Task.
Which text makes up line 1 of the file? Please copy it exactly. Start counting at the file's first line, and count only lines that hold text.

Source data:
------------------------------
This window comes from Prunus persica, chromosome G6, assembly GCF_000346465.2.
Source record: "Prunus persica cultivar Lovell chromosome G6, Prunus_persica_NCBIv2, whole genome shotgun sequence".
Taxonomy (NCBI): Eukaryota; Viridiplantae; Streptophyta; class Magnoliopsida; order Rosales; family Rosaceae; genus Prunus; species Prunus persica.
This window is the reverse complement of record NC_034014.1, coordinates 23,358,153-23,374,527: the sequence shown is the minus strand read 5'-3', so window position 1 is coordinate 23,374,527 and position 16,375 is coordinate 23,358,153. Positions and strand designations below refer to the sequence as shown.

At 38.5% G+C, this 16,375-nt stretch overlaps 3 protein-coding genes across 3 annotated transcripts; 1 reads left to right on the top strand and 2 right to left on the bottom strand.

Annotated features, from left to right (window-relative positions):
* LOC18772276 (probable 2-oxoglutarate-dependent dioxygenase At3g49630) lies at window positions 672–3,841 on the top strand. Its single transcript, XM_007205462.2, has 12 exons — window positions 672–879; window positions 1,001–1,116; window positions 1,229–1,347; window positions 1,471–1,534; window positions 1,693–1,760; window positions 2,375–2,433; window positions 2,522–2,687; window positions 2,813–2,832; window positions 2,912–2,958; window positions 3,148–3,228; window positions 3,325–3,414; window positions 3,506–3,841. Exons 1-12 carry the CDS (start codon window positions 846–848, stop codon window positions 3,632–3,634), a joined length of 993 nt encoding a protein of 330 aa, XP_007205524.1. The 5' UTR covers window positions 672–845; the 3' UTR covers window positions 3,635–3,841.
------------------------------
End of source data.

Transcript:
This window comes from Prunus persica, chromosome G6, assembly GCF_000346465.2.